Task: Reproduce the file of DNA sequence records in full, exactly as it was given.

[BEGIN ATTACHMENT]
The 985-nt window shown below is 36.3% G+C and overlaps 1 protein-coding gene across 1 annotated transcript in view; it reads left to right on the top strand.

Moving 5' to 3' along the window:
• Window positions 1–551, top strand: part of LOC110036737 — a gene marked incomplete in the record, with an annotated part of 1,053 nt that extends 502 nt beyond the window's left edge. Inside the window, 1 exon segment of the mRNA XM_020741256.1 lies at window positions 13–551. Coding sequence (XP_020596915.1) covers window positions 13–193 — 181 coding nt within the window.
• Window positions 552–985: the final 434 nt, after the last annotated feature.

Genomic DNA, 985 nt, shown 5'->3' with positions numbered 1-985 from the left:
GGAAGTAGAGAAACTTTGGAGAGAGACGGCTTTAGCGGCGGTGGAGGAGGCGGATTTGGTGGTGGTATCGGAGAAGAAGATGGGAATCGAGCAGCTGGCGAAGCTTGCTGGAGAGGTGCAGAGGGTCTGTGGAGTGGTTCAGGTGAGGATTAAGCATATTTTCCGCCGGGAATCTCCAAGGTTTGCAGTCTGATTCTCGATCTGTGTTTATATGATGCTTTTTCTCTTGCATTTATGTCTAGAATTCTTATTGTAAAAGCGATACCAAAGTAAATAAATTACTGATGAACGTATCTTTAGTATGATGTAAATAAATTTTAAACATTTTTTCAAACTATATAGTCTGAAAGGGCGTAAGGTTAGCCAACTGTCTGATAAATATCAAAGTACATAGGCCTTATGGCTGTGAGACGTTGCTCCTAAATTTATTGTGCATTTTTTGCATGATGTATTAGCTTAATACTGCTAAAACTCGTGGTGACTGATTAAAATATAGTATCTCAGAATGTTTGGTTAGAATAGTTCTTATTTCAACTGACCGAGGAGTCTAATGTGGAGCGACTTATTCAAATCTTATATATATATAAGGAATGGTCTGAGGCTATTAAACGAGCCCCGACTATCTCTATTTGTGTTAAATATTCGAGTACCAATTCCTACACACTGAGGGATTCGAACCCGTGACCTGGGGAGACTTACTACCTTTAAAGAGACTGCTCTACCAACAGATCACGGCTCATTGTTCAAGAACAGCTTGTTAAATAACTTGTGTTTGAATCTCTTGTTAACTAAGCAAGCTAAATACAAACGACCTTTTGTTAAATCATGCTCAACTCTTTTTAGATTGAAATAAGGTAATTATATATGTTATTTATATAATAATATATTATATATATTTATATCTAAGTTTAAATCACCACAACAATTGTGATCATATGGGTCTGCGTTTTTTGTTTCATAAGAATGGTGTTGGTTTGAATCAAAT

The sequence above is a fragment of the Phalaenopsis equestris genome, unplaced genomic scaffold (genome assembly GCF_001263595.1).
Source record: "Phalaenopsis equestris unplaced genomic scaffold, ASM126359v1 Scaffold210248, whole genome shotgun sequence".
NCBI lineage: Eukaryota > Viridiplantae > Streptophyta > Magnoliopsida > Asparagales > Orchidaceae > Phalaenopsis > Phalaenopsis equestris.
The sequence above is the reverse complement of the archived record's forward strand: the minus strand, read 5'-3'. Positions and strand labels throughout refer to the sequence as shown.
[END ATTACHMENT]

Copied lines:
The 985-nt window shown below is 36.3% G+C and overlaps 1 protein-coding gene across 1 annotated transcript in view; it reads left to right on the top strand.

Moving 5' to 3' along the window:
• Window positions 1–551, top strand: part of LOC110036737 — a gene marked incomplete in the record, with an annotated part of 1,053 nt that extends 502 nt beyond the window's left edge. Inside the window, 1 exon segment of the mRNA XM_020741256.1 lies at window positions 13–551. Coding sequence (XP_020596915.1) covers window positions 13–193 — 181 coding nt within the window.
• Window positions 552–985: the final 434 nt, after the last annotated feature.

Genomic DNA, 985 nt, shown 5'->3' with positions numbered 1-985 from the left:
GGAAGTAGAGAAACTTTGGAGAGAGACGGCTTTAGCGGCGGTGGAGGAGGCGGATTTGGTGGTGGTATCGGAGAAGAAGATGGGAATCGAGCAGCTGGCGAAGCTTGCTGGAGAGGTGCAGAGGGTCTGTGGAGTGGTTCAGGTGAGGATTAAGCATATTTTCCGCCGGGAATCTCCAAGGTTTGCAGTCTGATTCTCGATCTGTGTTTATATGATGCTTTTTCTCTTGCATTTATGTCTAGAATTCTTATTGTAAAAGCGATACCAAAGTAAATAAATTACTGATGAACGTATCTTTAGTATGATGTAAATAAATTTTAAACATTTTTTCAAACTATATAGTCTGAAAGGGCGTAAGGTTAGCCAACTGTCTGATAAATATCAAAGTACATAGGCCTTATGGCTGTGAGACGTTGCTCCTAAATTTATTGTGCATTTTTTGCATGATGTATTAGCTTAATACTGCTAAAACTCGTGGTGACTGATTAAAATATAGTATCTCAGAATGTTTGGTTAGAATAGTTCTTATTTCAACTGACCGAGGAGTCTAATGTGGAGCGACTTATTCAAATCTTATATATATATAAGGAATGGTCTGAGGCTATTAAACGAGCCCCGACTATCTCTATTTGTGTTAAATATTCGAGTACCAATTCCTACACACTGAGGGATTCGAACCCGTGACCTGGGGAGACTTACTACCTTTAAAGAGACTGCTCTACCAACAGATCACGGCTCATTGTTCAAGAACAGCTTGTTAAATAACTTGTGTTTGAATCTCTTGTTAACTAAGCAAGCTAAATACAAACGACCTTTTGTTAAATCATGCTCAACTCTTTTTAGATTGAAATAAGGTAATTATATATGTTATTTATATAATAATATATTATATATATTTATATCTAAGTTTAAATCACCACAACAATTGTGATCATATGGGTCTGCGTTTTTTGTTTCATAAGAATGGTGTTGGTTTGAATCAAAT

The sequence above is a fragment of the Phalaenopsis equestris genome, unplaced genomic scaffold (genome assembly GCF_001263595.1).
Source record: "Phalaenopsis equestris unplaced genomic scaffold, ASM126359v1 Scaffold210248, whole genome shotgun sequence".
NCBI lineage: Eukaryota > Viridiplantae > Streptophyta > Magnoliopsida > Asparagales > Orchidaceae > Phalaenopsis > Phalaenopsis equestris.
The sequence above is the reverse complement of the archived record's forward strand: the minus strand, read 5'-3'. Positions and strand labels throughout refer to the sequence as shown.